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Susie Hare, left, a theater specialist for the 6th Area Support Group, instructs Isabel Greene, 12, on Wednesday during the Summer Theatre Workshop for Young People at the Kelley Theatre in Stuttgart, Germany.

Susie Hare, left, a theater specialist for the 6th Area Support Group, instructs Isabel Greene, 12, on Wednesday during the Summer Theatre Workshop for Young People at the Kelley Theatre in Stuttgart, Germany. (Charlie Coon / S&S)

Susie Hare, left, a theater specialist for the 6th Area Support Group, instructs Isabel Greene, 12, on Wednesday during the Summer Theatre Workshop for Young People at the Kelley Theatre in Stuttgart, Germany.

Susie Hare, left, a theater specialist for the 6th Area Support Group, instructs Isabel Greene, 12, on Wednesday during the Summer Theatre Workshop for Young People at the Kelley Theatre in Stuttgart, Germany. (Charlie Coon / S&S)

Eight-year-old Meagan Branch picks a classmate to guess which role she just performed on Wednesday during the Summer Theatre Workshop for Young People.

Eight-year-old Meagan Branch picks a classmate to guess which role she just performed on Wednesday during the Summer Theatre Workshop for Young People. (Charlie Coon / S&S)

STUTTGART, Germany — Even with scripts and rehearsals, sometimes actors just gotta wing it.

“You don’t know what’s going to come around the corner,” said 11-year-old Mandy Lucas. “When Oliver was running away from the people chasing him, he had to jump over the drummer’s head.

“You can’t rehearse that.”

Mandy is one of 22 stars-to-be honing their craft at the Summer Theatre Workshop for Young People in Stuttgart. Some of the students, ages 8 to 13, are old hands at show biz while others are finding out if the bright lights are for them.

The two-week workshop is the second put on this summer by the Stuttgart Entertainment Branch, which, unlike many of the military communities in Europe, uses lots of kids in some of their shows, such as last winter’s “Oliver.”

“We do a lot of kids’ shows, so it’s a good way to let them know early on that we [Stuttgart theater] are here,” said Susie Hare, a theater specialist who supervises the classes with two other adults.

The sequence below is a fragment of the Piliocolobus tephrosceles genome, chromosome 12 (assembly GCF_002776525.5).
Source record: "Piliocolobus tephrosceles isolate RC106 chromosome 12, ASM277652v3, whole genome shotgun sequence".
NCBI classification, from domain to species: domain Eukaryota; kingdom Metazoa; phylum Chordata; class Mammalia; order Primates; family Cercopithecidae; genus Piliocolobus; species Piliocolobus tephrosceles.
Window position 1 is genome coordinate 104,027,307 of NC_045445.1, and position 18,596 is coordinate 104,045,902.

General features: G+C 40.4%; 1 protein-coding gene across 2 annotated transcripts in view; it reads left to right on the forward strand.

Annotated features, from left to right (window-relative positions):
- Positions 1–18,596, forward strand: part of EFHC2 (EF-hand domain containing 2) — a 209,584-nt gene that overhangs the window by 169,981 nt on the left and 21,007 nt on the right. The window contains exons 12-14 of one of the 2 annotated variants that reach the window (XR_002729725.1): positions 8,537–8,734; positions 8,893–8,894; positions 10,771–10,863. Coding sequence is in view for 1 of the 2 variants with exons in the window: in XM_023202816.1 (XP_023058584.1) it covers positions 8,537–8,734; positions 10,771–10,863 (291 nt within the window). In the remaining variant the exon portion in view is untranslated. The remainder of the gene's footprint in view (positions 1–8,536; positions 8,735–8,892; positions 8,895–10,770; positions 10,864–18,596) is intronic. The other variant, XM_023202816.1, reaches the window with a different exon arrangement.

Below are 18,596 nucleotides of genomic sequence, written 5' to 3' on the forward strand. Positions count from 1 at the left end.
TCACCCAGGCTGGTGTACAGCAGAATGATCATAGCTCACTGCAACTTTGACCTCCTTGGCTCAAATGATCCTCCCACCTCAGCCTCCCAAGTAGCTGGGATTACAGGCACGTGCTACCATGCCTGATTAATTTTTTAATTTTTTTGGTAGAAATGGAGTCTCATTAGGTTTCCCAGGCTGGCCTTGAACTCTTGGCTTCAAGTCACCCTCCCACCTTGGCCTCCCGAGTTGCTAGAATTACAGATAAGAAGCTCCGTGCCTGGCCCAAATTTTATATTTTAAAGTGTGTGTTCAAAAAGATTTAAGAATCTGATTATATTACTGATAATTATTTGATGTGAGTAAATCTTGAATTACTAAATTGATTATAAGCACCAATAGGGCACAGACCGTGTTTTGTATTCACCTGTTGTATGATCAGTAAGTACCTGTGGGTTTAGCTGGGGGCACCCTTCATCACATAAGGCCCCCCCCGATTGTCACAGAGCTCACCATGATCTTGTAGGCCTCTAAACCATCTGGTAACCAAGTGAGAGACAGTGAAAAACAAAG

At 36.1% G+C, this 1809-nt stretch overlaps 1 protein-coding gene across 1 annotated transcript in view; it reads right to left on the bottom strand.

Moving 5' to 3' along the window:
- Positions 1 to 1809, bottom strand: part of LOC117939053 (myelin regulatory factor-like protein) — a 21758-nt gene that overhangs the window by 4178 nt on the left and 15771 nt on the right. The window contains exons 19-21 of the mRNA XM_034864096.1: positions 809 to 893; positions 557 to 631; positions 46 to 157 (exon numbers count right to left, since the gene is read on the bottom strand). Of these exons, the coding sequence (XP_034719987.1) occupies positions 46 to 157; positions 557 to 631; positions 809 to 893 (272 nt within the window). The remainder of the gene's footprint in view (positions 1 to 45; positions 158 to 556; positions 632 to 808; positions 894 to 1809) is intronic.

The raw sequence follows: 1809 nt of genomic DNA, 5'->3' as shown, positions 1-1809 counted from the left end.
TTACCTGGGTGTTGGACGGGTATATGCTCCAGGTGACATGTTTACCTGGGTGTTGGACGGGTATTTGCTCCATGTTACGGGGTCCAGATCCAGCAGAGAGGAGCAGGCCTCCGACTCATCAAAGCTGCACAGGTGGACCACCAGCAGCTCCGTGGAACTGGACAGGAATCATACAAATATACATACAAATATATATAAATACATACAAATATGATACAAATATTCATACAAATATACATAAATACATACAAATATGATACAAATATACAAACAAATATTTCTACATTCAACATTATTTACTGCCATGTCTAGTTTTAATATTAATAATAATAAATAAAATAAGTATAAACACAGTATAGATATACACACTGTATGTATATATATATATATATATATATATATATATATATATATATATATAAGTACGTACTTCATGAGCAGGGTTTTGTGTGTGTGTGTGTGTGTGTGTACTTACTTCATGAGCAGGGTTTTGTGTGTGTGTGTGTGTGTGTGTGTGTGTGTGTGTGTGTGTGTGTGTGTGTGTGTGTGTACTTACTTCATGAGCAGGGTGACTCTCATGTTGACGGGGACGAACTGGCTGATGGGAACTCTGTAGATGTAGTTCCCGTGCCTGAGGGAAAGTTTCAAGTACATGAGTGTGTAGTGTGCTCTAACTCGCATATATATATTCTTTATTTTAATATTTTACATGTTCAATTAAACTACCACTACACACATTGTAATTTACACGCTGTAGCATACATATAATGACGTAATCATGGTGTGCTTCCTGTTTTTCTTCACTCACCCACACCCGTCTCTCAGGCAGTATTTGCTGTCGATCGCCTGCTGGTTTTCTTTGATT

For the first few days, the students learned how to act without talking, performing charade-like skits while their classmates guessed what they were doing.

“If you give them lines [to learn] too early, they just focus on the lines,” said Ray Desmond, a drama coach and another of the instructors. “It’s better to start them off physically, or else they won’t ever learn how to do that.”

Once the students master the pratfalls, shrugging and mugging, they move into team games and playing characters. At the end of the first week, they’re cast for short skits and given lines to learn. During the second week, they’ll rehearse for end-of-workshop performances in front of their friends and families.

They learn that life in the theater isn’t all glitz and glamour. Rehearsing lines over and over can get boring. So can waiting quietly backstage as your cast mates have fun onstage.

“A lot of kids find out that theater is not for them,” Hare said.

This group, though, was mostly seasoned vets. Even an old pro like 13-year-old Ryan Branch, who has taken the workshop a couple times before, can brush up on his stagecraft.

“Because I forgot a lot of stuff from last time,” said Ryan, one of the stars of this spring’s production of “Schoolhouse Rock Live.” “I’d forgotten the proscenium arch.”

That, by the way, is the type of stage where actors face the audience, as opposed to the thrust stage [on three sides] or theater in the round, where audience members are seated on all sides.

But Ryan hadn’t forgotten why enrolled once again in the workshop.

“This,” he said, “is like a home away from home for me.”


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